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Jul 16
Opinion Pieces
Give It A Good Cry

Respecting our sadness by giving way to tears

by Susie Cook

I am a meditation practitioner, a mother, a wife, a friend, a daughter, a daughter-in-law, a teacher, a director, a gardener, a cook, a hiker, an artist, a walker, a smiler, a crier, and, yes, a crier. All my life things in our culture as well as some personal experiences growing up with an alcoholic parent have struck me as incredibly sad, and giving it a good cry is quite helpful.

It feels like we all need to give it a good cry. As we attempt to contextualize our existence, a culture has arisen in our society that is unhealthy in many obvious as well as subtle ways. I imagine that most of us would agree that our collective human culture, with all its beauty, feels to be off and running in a precarious direction. From environmental devastation to the #MeToo movement to our current situation in Shambhala, on and on, our human culture appears to have lost its way. Our response to these collective atrocities appears to be to take a side and blame someone, anyone.

We are all humans who wake up each morning wanting to happy, and we feel that we are not the ones to blame. Our collective mantra seems to be ‘If only YOU acted differently, this would not be happening’. Our culture encourages us not to take responsibility, no matter how small a part we may play in this destruction. With this pervasive approach prevailing, the casualties are enormous. I am not suggesting here that there are not crimes that need to be addressed, and individuals held accountable for them. At the same time, my heart wonders about the human culture that we are choicelessly swimming in, and how that atmosphere has given rise to such enormous problems.

When I look around, I see the squelched voices, the misuse of power, and the need for change. I welcome this change, and at the same time I feel for so many casualties in the wake of the the aggressively painful and disrespectful culture in which these changes are arising. As we awaken from these collective nightmares, let us also look at our culture that allows for such slumbering ways, that allows wrongdoing to occur again and again. As these necessary and needed truthful voices sweep through our world, let us look at our collective culture too.

It feels like we have lost our humanity and our love for one another in the process of looking at our collective baggage and examining the blind spots that have been perpetuated and institutionalized. We carry all of this collective garbage with us simply by virtue of being born into this culture. Let’s not forget that we are all a part of this collective humanity. What if we all acknowledged this truth and gave it a good cry. By taking the blame in this way, we just might be able to find a new way to be together as humans on this planet. Together, we can create a new culture.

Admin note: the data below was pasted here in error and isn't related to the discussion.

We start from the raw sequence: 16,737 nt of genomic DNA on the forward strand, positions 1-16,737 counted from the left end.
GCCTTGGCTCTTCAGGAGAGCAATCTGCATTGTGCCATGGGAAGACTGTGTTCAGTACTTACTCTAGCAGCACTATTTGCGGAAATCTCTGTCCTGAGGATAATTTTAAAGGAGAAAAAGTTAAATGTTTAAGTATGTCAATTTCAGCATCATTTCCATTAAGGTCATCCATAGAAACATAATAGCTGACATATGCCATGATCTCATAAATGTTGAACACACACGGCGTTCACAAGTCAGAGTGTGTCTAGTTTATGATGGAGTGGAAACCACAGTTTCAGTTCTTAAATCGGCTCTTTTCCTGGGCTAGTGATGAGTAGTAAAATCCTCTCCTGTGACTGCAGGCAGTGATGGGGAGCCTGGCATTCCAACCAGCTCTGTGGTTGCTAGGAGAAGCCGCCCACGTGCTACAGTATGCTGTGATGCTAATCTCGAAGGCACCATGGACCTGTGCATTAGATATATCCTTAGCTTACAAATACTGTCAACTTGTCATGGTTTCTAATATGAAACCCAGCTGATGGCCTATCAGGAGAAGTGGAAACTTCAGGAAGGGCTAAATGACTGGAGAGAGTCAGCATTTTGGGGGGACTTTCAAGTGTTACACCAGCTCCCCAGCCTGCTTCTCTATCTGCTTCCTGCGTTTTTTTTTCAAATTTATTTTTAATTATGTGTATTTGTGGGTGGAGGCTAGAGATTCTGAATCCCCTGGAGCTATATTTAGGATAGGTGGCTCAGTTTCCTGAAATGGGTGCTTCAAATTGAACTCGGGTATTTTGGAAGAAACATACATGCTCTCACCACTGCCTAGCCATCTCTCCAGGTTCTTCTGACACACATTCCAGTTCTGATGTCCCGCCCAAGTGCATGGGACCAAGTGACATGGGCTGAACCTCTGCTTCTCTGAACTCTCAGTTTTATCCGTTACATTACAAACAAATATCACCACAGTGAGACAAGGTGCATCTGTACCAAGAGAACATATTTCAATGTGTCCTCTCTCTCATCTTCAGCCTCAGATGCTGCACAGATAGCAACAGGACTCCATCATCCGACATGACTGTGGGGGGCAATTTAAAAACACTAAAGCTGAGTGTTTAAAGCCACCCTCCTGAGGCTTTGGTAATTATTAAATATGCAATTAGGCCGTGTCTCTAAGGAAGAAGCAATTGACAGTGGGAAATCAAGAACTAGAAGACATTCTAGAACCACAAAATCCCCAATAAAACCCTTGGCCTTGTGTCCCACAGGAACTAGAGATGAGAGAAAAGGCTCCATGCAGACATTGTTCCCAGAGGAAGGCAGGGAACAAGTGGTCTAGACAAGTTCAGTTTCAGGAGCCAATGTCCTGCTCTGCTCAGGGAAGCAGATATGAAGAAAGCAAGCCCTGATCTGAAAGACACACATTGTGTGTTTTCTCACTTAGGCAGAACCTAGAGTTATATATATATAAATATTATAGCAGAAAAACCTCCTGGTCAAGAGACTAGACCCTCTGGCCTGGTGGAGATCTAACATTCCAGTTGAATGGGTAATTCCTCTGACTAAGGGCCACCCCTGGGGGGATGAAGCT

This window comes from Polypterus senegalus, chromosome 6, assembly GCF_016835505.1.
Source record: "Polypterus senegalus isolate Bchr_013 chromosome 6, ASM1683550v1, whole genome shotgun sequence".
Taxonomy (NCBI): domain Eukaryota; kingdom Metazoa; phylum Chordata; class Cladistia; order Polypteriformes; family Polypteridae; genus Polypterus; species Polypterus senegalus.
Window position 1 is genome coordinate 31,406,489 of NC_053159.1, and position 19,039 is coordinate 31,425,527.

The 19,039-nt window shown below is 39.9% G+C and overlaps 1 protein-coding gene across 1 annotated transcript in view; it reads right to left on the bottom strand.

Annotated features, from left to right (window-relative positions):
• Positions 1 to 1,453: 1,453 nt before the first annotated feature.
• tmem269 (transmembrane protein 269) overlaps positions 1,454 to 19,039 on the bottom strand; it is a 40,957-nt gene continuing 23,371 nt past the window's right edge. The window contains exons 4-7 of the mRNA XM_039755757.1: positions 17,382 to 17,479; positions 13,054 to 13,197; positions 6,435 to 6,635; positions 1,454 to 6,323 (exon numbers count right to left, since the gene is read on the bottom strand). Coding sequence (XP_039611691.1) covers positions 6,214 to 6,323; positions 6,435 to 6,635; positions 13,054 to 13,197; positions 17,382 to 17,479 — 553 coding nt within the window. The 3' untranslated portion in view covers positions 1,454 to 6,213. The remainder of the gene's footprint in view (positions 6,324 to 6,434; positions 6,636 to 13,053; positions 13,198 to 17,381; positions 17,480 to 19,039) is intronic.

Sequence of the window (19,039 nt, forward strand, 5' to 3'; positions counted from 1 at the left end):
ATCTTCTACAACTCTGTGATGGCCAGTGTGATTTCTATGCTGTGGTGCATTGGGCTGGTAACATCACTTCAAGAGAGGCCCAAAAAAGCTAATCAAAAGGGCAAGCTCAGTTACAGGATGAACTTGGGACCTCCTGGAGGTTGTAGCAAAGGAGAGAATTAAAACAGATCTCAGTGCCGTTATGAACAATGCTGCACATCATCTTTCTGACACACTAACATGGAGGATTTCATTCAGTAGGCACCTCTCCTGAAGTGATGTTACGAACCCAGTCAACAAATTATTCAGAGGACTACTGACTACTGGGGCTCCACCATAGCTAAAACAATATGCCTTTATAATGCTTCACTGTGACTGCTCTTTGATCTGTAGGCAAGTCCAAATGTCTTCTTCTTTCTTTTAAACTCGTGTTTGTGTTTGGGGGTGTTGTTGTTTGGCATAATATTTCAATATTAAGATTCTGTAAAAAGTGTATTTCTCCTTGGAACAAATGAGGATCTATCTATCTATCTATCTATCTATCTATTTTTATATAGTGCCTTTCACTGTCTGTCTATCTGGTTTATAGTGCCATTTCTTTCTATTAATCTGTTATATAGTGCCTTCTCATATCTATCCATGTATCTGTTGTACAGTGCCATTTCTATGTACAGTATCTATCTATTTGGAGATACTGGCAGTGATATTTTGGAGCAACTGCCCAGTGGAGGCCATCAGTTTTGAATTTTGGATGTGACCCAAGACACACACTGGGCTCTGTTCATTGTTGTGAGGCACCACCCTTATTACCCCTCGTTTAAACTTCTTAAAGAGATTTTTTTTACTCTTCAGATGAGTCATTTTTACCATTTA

This new culture could raise its children truly valuing human dignity, respect for one another, and the intrinsic worthiness of simply being human. More than just tolerance–although that is a starting place–this new culture could go much farther by valuing the cultivation of love for one another, an unbiased-in-this-together kind of love. This new culture could value our differences, and notice the similarities that we share by virtue of simply being human. This valuing of human love for each other would feel deeply into these similar and different aspects of humanity’s expression, and see them as our true strength.

Inclusivity and equity could naturally arise in such a culture because all voices would be heard, cherished, and respected. The need to embrace a new culture feels inevitable if we are to survive as humans on this Earth. Such a cultural shift just might be the truth that allows for each of us to live into our unique individual expression in harmony with our fellow humans and our environment before it’s too late. If humanity, which includes all of us, takes collective responsibility, then together we can move forward. Let’s all give it a good cry, and embark on creating a new culture together. Although what a ‘good cry’ looks like for each of us may vary, I feel that we are creating this new culture here and now in Shambhala.

Susie Cook is the Director of the Sonoma Center, and a writer. She works part time with my spouse, and they live in Sonoma wih a grown son home from college for the summer, and a daughter in high school who recently got her drivers license.

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3 responses to “ Give It A Good Cry ”
  1. Vicki Giella
    Jul 20, 2018

    When I started reading this article, I thought that it was similar to previous posts. Then the words, “The need to embrace a new culture…” struck me. I realize that we actually do need a new culture…and what does this mean? Does it require me to embrace “patience” beyond my current abilities, “accommodation” beyond my current notions, “love,” “generosity” and “discernment” beyond what I now can envision? How do I stretch myself? What does a new culture require from us all?

  2. Diana Shane
    Jul 20, 2018

    Your words ring true for me and touched my heart. Susie. Thank you for expressing them.

  3. Donna Fanara
    Jul 20, 2018

    Susie, I hear you.
    First we mourn and then we build together.
    Common humanity, shared responsibility, inclusivity and equity.
    The importance of these values is so gracefully and beautifully
    expressed in your piece.

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